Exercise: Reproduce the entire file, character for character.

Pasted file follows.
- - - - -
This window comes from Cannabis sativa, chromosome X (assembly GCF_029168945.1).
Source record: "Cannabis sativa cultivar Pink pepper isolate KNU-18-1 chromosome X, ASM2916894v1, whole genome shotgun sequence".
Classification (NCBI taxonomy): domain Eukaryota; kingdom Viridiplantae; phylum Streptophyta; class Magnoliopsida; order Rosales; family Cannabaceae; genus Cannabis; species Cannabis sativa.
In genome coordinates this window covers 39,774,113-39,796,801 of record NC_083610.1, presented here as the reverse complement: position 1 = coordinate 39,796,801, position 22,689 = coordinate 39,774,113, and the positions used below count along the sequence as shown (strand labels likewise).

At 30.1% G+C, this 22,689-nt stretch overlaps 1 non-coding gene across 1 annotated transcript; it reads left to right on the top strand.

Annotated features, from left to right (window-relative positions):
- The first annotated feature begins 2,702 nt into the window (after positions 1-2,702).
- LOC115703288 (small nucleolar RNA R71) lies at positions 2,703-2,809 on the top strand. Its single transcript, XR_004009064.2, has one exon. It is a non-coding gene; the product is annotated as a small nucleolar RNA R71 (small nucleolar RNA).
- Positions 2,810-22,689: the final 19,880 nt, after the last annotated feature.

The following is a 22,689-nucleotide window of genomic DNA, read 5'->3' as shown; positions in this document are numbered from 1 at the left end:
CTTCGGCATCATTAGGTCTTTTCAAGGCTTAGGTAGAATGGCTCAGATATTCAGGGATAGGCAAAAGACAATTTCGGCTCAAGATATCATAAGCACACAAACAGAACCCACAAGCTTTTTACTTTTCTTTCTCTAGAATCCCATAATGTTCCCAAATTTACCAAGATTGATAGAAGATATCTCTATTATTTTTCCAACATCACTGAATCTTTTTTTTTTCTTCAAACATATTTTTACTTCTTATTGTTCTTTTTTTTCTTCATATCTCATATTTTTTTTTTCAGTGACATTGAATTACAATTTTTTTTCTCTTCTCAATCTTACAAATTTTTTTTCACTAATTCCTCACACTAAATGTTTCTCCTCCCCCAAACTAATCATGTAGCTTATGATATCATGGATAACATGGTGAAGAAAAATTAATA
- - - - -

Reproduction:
This window comes from Cannabis sativa, chromosome X (assembly GCF_029168945.1).
Source record: "Cannabis sativa cultivar Pink pepper isolate KNU-18-1 chromosome X, ASM2916894v1, whole genome shotgun sequence".
Classification (NCBI taxonomy): domain Eukaryota; kingdom Viridiplantae; phylum Streptophyta; class Magnoliopsida; order Rosales; family Cannabaceae; genus Cannabis; species Cannabis sativa.
In genome coordinates this window covers 39,774,113-39,796,801 of record NC_083610.1, presented here as the reverse complement: position 1 = coordinate 39,796,801, position 22,689 = coordinate 39,774,113, and the positions used below count along the sequence as shown (strand labels likewise).

At 30.1% G+C, this 22,689-nt stretch overlaps 1 non-coding gene across 1 annotated transcript; it reads left to right on the top strand.

Annotated features, from left to right (window-relative positions):
- The first annotated feature begins 2,702 nt into the window (after positions 1-2,702).
- LOC115703288 (small nucleolar RNA R71) lies at positions 2,703-2,809 on the top strand. Its single transcript, XR_004009064.2, has one exon. It is a non-coding gene; the product is annotated as a small nucleolar RNA R71 (small nucleolar RNA).
- Positions 2,810-22,689: the final 19,880 nt, after the last annotated feature.

The following is a 22,689-nucleotide window of genomic DNA, read 5'->3' as shown; positions in this document are numbered from 1 at the left end:
CTTCGGCATCATTAGGTCTTTTCAAGGCTTAGGTAGAATGGCTCAGATATTCAGGGATAGGCAAAAGACAATTTCGGCTCAAGATATCATAAGCACACAAACAGAACCCACAAGCTTTTTACTTTTCTTTCTCTAGAATCCCATAATGTTCCCAAATTTACCAAGATTGATAGAAGATATCTCTATTATTTTTCCAACATCACTGAATCTTTTTTTTTTCTTCAAACATATTTTTACTTCTTATTGTTCTTTTTTTTCTTCATATCTCATATTTTTTTTTTCAGTGACATTGAATTACAATTTTTTTTCTCTTCTCAATCTTACAAATTTTTTTTCACTAATTCCTCACACTAAATGTTTCTCCTCCCCCAAACTAATCATGTAGCTTATGATATCATGGATAACATGGTGAAGAAAAATTAATA